Honoured fellows: Waikato University Vice-Chancellor Professor Roy Crawford (centre) with from left Dr Lyndsay Main and Dr Derek Smith.
Two men who had a big influence in shaping Waikato University’s Chemistry Department have been awarded honorary fellowships by University Vice-Chancellor Professor Roy Crawford.
Drs Derek Smith and Lyndsay Main were acknowledged for their outstanding careers in chemistry research, teaching, administration and leadership.
Dr Main came to Waikato in 1972 when the Chemistry Department was new, Dr Smith came in 1973. Dr Main had an MSc from Victoria and a doctorate from Auckland, and as the recipient of a Fulbright Travel Award had carried out postdoctoral research at the University of California, Santa Barbara.
Dr Smith also arrived with impressive credentials. After obtaining a first-class honours degree from the University of St Andrews in 1965, he embarked on his DPhil at Oxford University as a Senior Scholar of St John’s College.
In 1969, he was awarded an ICI fellowship for post-doctoral research at the University of Sheffield, where he subsequently lectured before taking up a position at Waikato as senior lecturer in inorganic chemistry.
Dr Smith worked closely with Emeritus Professor Kenneth M Mackay in developing inorganic, theoretical and analytical chemistry and spectroscopy. From the start, his teaching reflected his commitment to the very highest standards of scholarship, and his impressive research contributions demonstrated an exemplary academic rigour.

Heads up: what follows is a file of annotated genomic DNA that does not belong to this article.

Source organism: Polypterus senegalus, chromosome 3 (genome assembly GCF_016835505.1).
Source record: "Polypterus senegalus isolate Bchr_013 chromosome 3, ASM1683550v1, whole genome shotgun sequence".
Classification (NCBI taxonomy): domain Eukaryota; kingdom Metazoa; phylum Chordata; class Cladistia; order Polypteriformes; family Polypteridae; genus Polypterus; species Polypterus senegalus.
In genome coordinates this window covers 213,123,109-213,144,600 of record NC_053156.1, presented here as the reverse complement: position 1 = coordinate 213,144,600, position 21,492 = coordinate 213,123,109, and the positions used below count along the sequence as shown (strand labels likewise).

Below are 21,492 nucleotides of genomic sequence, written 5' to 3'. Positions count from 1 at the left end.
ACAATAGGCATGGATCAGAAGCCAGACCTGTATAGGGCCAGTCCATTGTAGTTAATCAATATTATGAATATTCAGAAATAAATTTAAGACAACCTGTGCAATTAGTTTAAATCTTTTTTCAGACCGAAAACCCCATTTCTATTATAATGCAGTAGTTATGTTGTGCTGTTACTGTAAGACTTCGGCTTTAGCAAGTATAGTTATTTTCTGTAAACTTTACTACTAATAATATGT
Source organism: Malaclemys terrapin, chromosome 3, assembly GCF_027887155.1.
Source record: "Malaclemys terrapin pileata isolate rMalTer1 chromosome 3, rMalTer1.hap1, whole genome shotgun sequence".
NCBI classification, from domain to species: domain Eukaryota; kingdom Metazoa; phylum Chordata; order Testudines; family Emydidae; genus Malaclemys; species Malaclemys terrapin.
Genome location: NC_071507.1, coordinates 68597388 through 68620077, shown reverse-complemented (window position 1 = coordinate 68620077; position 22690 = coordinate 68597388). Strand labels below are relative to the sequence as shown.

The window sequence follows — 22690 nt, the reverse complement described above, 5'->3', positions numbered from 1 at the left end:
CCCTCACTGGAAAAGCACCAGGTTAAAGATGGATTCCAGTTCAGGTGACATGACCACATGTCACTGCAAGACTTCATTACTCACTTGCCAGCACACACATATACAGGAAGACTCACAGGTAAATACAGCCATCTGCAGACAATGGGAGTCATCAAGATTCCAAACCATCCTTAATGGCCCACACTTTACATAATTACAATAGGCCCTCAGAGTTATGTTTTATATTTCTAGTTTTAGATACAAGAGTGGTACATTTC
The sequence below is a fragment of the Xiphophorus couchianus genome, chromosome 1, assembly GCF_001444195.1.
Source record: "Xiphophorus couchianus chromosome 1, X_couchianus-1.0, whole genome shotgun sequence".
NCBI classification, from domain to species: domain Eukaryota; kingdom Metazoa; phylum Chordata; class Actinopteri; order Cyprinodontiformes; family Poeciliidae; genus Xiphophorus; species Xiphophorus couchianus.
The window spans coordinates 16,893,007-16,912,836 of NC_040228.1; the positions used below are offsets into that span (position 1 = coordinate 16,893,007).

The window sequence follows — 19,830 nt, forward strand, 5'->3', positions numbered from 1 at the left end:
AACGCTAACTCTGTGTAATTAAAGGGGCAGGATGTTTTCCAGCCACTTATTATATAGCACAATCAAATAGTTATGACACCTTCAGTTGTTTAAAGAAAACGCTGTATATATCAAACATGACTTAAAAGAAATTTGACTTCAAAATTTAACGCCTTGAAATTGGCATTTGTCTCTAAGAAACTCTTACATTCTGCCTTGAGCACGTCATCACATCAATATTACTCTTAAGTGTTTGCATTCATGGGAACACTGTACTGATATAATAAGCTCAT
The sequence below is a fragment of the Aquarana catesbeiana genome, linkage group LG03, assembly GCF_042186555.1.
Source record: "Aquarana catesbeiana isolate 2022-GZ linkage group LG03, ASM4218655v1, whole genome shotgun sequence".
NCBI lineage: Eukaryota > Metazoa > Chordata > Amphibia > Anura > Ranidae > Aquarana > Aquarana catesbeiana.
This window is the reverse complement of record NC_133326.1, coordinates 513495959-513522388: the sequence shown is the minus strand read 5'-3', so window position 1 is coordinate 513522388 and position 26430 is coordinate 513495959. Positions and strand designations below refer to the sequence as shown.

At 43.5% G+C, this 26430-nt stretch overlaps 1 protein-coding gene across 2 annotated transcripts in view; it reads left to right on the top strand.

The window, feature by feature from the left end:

During the course of his career at Waikato he was promoted to Reader and then Associate Professor, and also served as departmental chairperson between 1986 and 1992.
Dr Main also climbed the ranks to Associate Professor and served as department chairperson for four years. During his 38 years with the Department, he was responsible for setting up and organising the teaching of organic chemistry, the largest sub-discipline in the subject, and for the introduction of successful papers outside his specialist subject too, from first year to MSc level.
He had a reputation for being conscientious and meticulous, for having enormous empathy with his students, and for always being scrupulously fair in his assessments. He supervised 15 PhDs and 37 Masters of Science theses.
Early fundamental discoveries in the field of physical organic chemistry underpinned his more recent applied work. One major research project, jointly with Professor Brian Nicholson, focussed on the use of metal re-agents in organic synthesis and recently he’s collaborated with the Cancer Research Laboratory in Auckland to advance the design of pro-drugs, ones that specifically target cancer cells. With HortResearch he’s collaborated to design molecular sensors.
Professor Roy Crawford said the contribution of Drs Main and Smith helped ensure the University of Waikato was ranked top in New Zealand for chemistry in the last two Performance-Based Research Fund assessments.